‘Four things to see this week’ is sponsored by Bloomberg Connects, the free arts and culture app. Bloomberg Connects lets you access museums, galleries and cultural spaces around the world on demand. Download the app here to access digital guides and explore a variety of content.
Each week we bring you four of the most interesting objects from the world’s museums, galleries and art institutions, hand-picked to mark significant moments in the calendar.
The Gay Liberation Front (GLF) was established in the wake of the Stonewall riots in New York in 1969, which followed the police raid of the Stonewall Inn, a gay club located in Greenwich Village. The activist organisation soon became influential in the United Kingdom, attracting queer people of all ages united in their quest for freedom from oppression. ‘Gay Days’ were held in parks with games, kiss-ins and sing-a-longs, while counter-demonstrations targeted rallies by the Festival of Light – a movement formed by British Christians concerned about the shift towards a more permissive society.
On 1 July 1972, the GLF and the Campaign for Homosexual Equality staged the UK’s first Pride march. Thousands of people took part in the event, which began in London’s Trafalgar Square and ended in Hyde Park via Oxford Street – a route that is no longer permitted in today’s Pride marches, as it is believed it would disrupt too many shoppers. Many more participants are thought to have marched on side streets for fear of social stigma or of being photographed by the police. At the start of this year’s Pride month – now an international movement – we take a look at four legendary queer artists.
1. Portrait of John Maynard Keynes (1917), Duncan Grant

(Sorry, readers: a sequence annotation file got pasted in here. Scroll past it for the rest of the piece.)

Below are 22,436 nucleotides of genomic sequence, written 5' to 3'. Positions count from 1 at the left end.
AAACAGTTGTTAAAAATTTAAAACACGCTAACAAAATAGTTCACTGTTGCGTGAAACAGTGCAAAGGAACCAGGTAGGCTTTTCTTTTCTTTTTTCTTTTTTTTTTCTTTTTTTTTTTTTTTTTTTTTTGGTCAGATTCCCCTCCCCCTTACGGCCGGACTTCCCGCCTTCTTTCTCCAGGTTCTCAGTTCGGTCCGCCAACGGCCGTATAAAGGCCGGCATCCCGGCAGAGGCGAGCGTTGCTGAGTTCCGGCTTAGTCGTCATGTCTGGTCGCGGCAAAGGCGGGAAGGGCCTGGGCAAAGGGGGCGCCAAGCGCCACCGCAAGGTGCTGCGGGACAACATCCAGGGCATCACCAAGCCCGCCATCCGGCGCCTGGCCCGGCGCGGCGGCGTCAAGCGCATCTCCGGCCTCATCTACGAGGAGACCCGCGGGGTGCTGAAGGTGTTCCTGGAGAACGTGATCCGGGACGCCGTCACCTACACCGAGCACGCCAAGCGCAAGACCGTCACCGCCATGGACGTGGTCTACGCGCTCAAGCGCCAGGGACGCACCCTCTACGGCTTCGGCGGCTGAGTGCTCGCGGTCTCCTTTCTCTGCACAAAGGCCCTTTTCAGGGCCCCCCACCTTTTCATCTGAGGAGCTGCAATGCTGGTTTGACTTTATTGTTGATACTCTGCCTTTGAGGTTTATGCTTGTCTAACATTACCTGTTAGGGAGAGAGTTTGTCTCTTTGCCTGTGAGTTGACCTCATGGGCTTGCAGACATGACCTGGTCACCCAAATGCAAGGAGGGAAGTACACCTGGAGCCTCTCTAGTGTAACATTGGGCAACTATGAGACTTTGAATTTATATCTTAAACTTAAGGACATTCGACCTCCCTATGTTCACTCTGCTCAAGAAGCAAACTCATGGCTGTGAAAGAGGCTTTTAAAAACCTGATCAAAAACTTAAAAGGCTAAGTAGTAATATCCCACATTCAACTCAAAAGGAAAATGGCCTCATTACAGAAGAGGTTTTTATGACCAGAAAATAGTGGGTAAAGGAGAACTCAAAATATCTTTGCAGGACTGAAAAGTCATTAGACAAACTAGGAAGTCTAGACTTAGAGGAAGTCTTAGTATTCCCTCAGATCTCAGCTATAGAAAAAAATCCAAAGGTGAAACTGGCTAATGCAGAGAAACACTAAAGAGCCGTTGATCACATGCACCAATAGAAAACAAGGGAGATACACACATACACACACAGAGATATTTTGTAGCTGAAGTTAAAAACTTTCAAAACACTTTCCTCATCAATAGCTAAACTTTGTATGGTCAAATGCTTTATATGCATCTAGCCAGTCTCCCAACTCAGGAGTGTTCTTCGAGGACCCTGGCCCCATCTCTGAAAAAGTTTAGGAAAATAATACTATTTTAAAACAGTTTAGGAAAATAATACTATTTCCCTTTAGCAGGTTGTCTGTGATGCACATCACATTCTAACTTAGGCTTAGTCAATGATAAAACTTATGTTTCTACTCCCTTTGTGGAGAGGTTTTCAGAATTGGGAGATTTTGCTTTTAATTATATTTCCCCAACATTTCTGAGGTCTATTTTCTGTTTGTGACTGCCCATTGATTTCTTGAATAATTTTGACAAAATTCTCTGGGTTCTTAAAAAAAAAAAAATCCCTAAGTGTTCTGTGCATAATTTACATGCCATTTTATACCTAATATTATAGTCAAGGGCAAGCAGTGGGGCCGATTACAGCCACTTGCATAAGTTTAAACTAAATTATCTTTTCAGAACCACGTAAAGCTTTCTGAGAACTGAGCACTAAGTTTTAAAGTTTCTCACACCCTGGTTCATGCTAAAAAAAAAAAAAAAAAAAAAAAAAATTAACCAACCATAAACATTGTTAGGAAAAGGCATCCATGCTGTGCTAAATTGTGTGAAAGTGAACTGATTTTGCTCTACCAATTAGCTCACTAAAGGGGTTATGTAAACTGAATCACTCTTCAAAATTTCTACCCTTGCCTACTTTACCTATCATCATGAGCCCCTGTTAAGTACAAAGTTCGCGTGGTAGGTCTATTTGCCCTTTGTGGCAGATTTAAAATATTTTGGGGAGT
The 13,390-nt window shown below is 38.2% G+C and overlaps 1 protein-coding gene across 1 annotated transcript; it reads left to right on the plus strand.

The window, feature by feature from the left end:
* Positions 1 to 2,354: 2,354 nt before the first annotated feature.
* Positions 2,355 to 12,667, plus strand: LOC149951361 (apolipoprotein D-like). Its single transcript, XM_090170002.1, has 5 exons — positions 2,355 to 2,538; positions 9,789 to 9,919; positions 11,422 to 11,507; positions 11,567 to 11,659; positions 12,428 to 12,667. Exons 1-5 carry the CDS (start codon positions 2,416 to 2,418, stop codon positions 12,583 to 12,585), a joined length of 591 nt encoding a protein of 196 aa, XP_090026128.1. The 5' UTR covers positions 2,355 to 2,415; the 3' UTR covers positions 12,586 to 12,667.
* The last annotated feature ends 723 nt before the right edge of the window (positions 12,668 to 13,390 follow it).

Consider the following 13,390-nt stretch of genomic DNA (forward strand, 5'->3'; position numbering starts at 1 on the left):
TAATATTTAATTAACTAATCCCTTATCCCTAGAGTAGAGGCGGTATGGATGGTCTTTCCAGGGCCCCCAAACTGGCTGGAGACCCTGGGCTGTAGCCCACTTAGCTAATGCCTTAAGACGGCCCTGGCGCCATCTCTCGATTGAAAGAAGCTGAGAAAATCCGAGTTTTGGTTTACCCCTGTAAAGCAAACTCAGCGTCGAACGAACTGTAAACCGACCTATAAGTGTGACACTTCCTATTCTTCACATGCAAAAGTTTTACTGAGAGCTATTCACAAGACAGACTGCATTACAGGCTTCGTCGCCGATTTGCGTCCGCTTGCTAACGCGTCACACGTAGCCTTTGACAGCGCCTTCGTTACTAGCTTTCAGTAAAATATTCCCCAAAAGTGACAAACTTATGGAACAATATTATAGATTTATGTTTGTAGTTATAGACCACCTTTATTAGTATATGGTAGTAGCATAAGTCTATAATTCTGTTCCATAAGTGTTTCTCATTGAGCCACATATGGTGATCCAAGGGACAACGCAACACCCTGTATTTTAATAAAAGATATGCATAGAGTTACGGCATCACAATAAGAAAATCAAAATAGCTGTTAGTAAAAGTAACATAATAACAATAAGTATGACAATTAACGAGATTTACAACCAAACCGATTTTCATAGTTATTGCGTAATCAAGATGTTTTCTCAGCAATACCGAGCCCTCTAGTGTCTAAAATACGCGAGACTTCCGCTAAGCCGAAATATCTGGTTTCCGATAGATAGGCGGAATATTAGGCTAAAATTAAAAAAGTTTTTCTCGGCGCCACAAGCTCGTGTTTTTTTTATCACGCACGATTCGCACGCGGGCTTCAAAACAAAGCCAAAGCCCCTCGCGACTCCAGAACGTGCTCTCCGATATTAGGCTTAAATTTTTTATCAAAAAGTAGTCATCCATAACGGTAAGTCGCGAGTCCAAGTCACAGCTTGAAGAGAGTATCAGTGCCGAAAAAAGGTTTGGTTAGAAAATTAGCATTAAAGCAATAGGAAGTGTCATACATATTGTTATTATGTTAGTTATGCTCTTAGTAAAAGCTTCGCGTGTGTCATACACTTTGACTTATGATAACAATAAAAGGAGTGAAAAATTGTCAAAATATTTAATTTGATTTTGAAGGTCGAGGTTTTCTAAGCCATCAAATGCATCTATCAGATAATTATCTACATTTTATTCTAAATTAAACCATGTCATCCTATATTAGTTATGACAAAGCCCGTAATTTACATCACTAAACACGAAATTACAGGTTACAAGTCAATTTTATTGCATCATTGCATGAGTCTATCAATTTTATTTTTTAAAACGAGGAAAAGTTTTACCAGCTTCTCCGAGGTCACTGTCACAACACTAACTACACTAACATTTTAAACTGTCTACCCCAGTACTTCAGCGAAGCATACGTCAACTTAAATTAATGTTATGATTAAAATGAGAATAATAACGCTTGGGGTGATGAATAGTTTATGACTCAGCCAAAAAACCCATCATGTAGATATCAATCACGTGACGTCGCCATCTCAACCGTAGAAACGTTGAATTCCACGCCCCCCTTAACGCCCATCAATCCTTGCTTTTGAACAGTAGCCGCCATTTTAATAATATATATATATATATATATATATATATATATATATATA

This tender portrait of the economist and founding chairman of the Arts Council, John Maynard Keynes, was painted by his then-lover Duncan Grant. The picture was created at Charleston, the bohemian home Grant shared with fellow artist Vanessa Bell from World War One onwards; Keynes had his own bedroom in their house. Click here to find out more on the Bloomberg Connects app.
2. Le Turban orange (c. 1945), Tamara de Lempicka
Musée d’Art Moderne André Malraux, Le Havre
Tamara de Lempicka is widely renowned for her striking art deco portraits that drew influence from both cubism and neoclassicism. Born in Poland, she and her parents escaped the Bolsheviks to live in Paris where she found her place within the bohemian fringes of society. As a bisexual woman, she bought a unique perspective to her art, capturing both men and women with sensuality and power. Click here to find out more.
3. Saint Sebastian (1615–16), Guido Reni
Museo Capitolini, Rome
This work is one of three paintings of Saint Sebastian by the baroque painter Guido Reni that have become key to queer iconography. Oscar Wilde saw the version in Genoa – where, as in this piece, Sebastian looks up at the heavens almost suggestively, while standing in a sinuous contrapposto. Wilde subsequently adopted the pen name of Sebastian while exiled in Paris following his imprisonment for ‘indecency’. Click here to find out more.
4. Ladies and Gentlemen (Broadway) (1974), Andy Warhol
The Frances Young Tang Teaching Museum and Art Gallery at Skidmore College, New York
Andy Warhol’s Ladies and Gentlemen series includes portraits of Black and Latinx trans women and drag queens that the artist met in the Gilded Grape, a bar near the Factory. The many sitters included Marsha P Johnson, a key figure in the Stonewall riots and the enigmatic Broadway, shown here in a preparatory polaroid. Click here to find out more.
‘Four things to see this week’ is sponsored by Bloomberg Connects, the free arts and culture app. Bloomberg Connects lets you access museums, galleries and cultural spaces around the world on demand. Download the app here to access digital guides and explore a variety of content or scan the QR code.